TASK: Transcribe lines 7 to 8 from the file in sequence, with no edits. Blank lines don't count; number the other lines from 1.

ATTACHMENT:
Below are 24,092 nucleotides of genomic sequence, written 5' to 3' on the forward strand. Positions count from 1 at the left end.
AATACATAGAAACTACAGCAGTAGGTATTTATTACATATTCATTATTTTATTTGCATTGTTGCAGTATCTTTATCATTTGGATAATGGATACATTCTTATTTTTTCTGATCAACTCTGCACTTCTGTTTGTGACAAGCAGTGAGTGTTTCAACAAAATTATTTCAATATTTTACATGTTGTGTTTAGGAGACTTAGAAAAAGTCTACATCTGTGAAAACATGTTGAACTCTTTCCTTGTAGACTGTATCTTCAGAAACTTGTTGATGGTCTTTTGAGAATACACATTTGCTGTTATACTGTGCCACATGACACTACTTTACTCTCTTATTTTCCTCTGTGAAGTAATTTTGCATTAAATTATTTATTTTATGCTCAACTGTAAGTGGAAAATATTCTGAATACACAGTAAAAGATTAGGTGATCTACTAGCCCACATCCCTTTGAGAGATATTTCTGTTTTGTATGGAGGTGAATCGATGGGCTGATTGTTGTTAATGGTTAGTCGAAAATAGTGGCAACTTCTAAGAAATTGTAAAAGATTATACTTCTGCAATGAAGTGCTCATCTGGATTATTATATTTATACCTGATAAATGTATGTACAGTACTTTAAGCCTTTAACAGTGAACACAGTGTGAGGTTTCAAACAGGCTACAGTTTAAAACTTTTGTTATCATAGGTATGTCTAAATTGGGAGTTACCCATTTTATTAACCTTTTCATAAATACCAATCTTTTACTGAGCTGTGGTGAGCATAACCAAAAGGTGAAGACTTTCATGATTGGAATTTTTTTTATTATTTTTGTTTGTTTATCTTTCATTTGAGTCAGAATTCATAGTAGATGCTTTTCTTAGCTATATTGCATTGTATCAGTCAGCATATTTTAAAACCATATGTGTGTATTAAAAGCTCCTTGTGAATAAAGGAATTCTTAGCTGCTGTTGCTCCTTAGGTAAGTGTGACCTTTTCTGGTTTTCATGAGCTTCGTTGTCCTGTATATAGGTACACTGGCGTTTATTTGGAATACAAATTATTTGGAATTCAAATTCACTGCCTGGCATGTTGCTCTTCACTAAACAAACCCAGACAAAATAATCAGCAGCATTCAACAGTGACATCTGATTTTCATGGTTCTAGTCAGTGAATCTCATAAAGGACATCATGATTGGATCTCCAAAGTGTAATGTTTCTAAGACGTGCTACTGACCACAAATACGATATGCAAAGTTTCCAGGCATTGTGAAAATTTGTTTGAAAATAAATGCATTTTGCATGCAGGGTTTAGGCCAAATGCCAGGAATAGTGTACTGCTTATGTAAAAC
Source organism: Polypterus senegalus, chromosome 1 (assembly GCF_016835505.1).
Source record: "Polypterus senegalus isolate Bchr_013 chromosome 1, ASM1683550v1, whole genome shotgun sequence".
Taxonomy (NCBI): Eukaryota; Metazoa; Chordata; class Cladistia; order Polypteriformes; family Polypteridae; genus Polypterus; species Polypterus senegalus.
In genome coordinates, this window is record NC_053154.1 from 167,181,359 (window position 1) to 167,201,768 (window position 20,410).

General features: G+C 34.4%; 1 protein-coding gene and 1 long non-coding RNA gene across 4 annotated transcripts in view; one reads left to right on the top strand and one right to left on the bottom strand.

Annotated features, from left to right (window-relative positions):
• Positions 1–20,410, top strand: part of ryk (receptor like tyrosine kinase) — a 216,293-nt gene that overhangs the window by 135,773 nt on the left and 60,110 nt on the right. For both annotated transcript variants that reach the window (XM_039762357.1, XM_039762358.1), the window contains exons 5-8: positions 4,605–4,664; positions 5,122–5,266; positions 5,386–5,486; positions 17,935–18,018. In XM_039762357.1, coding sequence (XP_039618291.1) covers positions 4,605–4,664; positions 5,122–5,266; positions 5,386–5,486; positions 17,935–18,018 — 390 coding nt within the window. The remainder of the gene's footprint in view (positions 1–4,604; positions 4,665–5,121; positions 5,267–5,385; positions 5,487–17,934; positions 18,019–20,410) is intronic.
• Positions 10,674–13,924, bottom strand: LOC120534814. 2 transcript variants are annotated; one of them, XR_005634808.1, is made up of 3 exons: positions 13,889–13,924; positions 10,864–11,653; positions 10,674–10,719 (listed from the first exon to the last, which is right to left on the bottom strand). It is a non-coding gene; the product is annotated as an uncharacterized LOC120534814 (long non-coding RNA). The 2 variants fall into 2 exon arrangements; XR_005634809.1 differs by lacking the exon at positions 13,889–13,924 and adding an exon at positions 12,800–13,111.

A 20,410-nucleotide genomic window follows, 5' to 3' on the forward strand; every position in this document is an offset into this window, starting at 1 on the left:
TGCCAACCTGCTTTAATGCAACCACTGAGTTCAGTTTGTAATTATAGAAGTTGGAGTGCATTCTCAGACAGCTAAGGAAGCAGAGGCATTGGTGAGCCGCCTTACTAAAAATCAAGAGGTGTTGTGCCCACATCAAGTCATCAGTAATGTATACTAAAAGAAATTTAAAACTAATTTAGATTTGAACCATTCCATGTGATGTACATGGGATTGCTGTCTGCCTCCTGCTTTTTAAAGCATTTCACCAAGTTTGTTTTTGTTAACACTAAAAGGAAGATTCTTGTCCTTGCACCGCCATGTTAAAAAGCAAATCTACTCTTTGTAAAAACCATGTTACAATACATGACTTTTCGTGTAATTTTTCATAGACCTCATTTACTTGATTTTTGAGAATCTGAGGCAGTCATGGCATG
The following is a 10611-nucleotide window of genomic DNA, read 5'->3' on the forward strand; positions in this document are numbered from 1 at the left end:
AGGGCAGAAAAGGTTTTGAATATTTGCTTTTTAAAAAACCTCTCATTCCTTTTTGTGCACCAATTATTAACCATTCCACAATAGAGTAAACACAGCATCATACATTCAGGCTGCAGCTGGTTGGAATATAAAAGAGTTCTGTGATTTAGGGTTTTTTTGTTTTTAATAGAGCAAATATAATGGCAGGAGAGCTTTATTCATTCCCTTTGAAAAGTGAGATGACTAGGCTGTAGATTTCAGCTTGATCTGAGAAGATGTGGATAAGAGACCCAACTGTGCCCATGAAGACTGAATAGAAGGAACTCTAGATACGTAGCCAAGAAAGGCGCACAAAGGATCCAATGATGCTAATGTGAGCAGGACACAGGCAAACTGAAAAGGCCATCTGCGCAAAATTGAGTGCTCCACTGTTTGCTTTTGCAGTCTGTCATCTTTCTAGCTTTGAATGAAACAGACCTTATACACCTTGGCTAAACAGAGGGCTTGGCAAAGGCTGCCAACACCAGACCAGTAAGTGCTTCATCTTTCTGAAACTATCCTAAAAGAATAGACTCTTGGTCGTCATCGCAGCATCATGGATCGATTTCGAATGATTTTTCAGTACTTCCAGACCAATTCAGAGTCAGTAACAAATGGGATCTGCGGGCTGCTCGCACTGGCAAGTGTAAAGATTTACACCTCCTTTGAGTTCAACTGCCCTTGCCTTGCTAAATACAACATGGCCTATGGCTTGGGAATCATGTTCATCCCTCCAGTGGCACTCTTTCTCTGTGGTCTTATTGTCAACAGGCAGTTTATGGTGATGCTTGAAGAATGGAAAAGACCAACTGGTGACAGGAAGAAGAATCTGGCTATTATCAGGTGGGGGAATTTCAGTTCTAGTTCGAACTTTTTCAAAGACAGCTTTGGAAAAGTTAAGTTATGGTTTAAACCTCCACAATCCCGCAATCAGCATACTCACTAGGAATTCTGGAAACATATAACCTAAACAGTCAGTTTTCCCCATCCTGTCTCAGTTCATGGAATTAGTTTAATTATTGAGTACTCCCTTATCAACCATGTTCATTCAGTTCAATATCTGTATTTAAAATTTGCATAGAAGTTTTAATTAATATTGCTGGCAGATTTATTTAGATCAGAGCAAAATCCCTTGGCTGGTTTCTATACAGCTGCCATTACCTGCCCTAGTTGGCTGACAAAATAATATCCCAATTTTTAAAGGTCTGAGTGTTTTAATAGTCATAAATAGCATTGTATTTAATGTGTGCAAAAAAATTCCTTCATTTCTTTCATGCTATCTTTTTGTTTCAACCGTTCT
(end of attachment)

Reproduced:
General features: G+C 34.4%; 1 protein-coding gene and 1 long non-coding RNA gene across 4 annotated transcripts in view; one reads left to right on the top strand and one right to left on the bottom strand.

Annotated features, from left to right (window-relative positions):